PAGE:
Keeping the limits of your budget firmly in mind, put a Subject Matter Expert (SME) together with your SharePoint/MS365 developer or consultant. Have them do rapid, iterative prototypes. Challenge them to see just how far they can get with the least amount of complexity. Complexity grows the farther your solution reaches to the right side of the table of OOTB-vs-Customizations shown above.

The goal of the RAD approach is to discover the least complex, most cost-effective approach that meets user’s needs. Another Agile concept is highly applicable here: the concept of the minimum viable productWhat minimally complex solution will meet the needs of your users for the next six months to a year? If they can settle for this, it won’t bust your budget, and you live to fight again another day. In other words, you can finish your SharePoint project “within budget” and leverage your newly earned credibility to win a new budget for a Release 2.0 that goes back and improves on some of the things you compromised on in Release 1.0.

Reduce Calendar Time

Time is money, especially when you are paying a development team. At the same time, moving fast increases risk; haste makes waste. Between the one extreme of snail-pace, and the opposite extreme lightning, there is a sweet spot. The precise cadence must be discovered anew with each project you run. As a consultant, I know I must sometimes pace myself down to a pace at which my client can receive and absorb my work. Testing takes time, and communication takes even longer.

A good project manager learns quickly where the sweet spot is for the project at hand, the team, and the customer.  When there is a range of velocities that could potentially work, those that bring the solution to completion sooner will save money, all else being equal.

When the pace is so slow that your developers are only working a fraction of their day on your project, there is the hidden cost of context-switching. Each time your SharePoint expert turns to your project, they must remember where they left off, locate their notes, and find the right passwords.

For every day or week that goes by, there will certainly be another status meeting. Fewer weeks equals fewer status meetings. Just don’t add lots of additional staff in an effort to shrink the elapsed time of the project. As shown in the classic book, The Mythical Man-Month, (Fredrick P. Brooks, Jr., Addison-Wesley, 1975) adding staff incurs coordination costs and quickly becomes a negative return on your investment. On the other hand, large, complex projects where there are multiple threads that must go forward in parallel are well suited to having a team with multiple developers. A basic SharePoint migration to the cloud, however, is often best with a small team of, say, one senior technical expert, one fractional QA, and a fractional project manager.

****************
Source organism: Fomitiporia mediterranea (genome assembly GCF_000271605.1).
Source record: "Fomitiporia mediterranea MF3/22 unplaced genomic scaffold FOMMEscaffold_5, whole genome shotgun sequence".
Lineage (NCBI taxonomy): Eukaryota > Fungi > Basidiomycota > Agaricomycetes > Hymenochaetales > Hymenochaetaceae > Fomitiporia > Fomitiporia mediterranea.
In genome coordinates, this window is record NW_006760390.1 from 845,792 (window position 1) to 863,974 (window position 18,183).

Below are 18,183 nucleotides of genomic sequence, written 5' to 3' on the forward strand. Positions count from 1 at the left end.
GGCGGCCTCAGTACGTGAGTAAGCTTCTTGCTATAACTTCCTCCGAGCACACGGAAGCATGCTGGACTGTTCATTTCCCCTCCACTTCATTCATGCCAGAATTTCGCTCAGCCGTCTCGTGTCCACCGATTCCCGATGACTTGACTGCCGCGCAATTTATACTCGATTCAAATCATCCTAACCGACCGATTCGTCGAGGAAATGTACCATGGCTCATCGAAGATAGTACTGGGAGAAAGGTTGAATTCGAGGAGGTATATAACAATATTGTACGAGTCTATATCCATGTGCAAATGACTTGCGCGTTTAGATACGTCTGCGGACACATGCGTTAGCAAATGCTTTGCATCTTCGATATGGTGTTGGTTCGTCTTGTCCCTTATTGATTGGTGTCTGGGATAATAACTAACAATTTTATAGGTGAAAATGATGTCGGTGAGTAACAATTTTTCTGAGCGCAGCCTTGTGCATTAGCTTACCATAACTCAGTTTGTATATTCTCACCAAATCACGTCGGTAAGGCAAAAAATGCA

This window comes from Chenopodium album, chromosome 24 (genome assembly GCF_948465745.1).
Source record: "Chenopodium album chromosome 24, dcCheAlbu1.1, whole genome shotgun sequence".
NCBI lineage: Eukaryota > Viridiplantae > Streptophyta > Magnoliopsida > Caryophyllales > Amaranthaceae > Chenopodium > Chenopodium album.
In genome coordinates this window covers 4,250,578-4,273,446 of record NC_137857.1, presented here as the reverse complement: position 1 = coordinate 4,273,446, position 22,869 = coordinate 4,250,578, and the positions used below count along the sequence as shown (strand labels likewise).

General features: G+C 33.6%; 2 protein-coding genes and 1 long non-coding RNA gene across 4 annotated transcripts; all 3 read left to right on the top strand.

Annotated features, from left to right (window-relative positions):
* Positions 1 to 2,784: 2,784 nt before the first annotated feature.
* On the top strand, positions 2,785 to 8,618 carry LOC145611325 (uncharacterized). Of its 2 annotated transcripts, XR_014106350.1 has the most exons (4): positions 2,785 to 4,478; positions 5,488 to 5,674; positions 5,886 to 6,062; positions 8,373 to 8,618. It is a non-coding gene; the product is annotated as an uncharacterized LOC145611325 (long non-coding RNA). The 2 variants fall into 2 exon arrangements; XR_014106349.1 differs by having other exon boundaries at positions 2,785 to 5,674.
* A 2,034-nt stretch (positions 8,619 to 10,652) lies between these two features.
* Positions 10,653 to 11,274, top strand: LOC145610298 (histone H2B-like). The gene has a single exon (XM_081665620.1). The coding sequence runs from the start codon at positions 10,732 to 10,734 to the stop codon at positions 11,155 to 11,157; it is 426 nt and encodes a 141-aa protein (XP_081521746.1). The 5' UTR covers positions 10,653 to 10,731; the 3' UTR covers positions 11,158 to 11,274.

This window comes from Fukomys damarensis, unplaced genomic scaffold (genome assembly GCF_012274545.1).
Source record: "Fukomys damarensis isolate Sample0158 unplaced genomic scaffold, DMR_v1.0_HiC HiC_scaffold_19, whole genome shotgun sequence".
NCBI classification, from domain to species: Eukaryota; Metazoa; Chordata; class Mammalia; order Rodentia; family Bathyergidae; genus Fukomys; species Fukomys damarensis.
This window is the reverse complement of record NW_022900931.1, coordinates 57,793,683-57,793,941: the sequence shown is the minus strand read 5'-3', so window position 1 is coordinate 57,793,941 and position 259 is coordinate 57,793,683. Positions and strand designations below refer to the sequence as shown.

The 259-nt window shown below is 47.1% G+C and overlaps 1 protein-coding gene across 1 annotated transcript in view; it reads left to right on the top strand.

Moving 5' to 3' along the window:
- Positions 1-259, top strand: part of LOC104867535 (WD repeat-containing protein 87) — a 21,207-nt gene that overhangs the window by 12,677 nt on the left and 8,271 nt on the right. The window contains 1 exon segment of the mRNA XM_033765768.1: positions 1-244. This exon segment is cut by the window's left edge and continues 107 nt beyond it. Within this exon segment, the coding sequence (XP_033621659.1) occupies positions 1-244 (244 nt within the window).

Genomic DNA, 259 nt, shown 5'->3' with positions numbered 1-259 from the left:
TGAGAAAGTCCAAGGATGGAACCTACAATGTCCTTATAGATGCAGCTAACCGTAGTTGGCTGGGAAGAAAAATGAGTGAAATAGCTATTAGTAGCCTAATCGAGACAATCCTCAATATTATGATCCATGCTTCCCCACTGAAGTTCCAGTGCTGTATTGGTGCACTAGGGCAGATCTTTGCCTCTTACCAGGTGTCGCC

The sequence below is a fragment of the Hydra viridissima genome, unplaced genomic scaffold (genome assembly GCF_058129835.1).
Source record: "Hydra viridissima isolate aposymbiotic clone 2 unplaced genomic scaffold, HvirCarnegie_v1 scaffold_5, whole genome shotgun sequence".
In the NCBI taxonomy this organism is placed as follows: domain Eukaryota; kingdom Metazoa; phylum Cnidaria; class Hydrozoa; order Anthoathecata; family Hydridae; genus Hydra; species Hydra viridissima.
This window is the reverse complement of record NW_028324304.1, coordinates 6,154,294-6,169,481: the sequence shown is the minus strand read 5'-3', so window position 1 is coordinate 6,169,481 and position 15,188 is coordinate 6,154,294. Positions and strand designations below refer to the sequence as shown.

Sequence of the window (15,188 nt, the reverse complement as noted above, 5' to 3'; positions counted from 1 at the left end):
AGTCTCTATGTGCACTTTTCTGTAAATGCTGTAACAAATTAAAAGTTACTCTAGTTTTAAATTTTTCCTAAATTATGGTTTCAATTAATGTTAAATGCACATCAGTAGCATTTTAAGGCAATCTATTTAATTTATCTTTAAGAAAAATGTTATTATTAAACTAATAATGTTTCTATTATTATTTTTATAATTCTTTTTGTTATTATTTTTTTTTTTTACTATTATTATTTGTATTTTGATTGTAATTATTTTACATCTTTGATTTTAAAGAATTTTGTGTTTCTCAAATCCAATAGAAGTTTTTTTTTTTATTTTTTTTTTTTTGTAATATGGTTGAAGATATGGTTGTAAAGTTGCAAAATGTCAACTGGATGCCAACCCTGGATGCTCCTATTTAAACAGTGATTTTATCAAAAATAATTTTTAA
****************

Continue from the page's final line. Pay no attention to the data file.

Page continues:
Go Offshore – But Be Abundantly Clear with Offshore Development Teams

Leverage the lower cost of technical experts located in India, China, and other tech-savvy parts of the world, but be abundantly clear on the requirements, constraints, expectations, and technical details of what you are asking them to do.

Leveraging an effective international team can go a long way towards delivering your SharePoint project on a tight budget. Almost every project I work on involves a mix of on-shore and off-shore resources. The hazards to take precautions against stem from the fact that your offshore team is half a world away. Realize that what seems obvious to you when you send them an email may be confusing, vague, or ambiguous to them.

When communicating with offshore technical experts, a working prototype is a great way to express the direction they need to go. Written specifications are important, too, but you must include screenshots, wireframes, and specific user scenarios.

In addition to the written and on-computer forms of communication, I strongly recommend meeting in real-time. The time zone difference means someone, or everyone will be meeting at an inconvenient time, so share the pain equally. I work in Seattle (Pacific time zone) and I find it works well to have a longer, more technical design meeting that starts at about 9 PM Pacific time (about 9:30 AM in India) and a shorter, more status-update type of meeting at about 8:30 AM Pacific time (about 9:00 PM in India).  That way the deeper, technical material can be covered when my offshore team members are fresh and starting their day, and the quick status update comes when they have finished their day and I can find out what they got done.


SharePoint/O365 is complex, but projects don’t have to cost too much. With a strong team, a good Project Manager, and the strategies described here, you can deliver a great solution without breaking the bank.

Martin Cox is a Senior SharePoint Architect at Affirma.

Want to Learn More About SharePoint?

Comments are closed.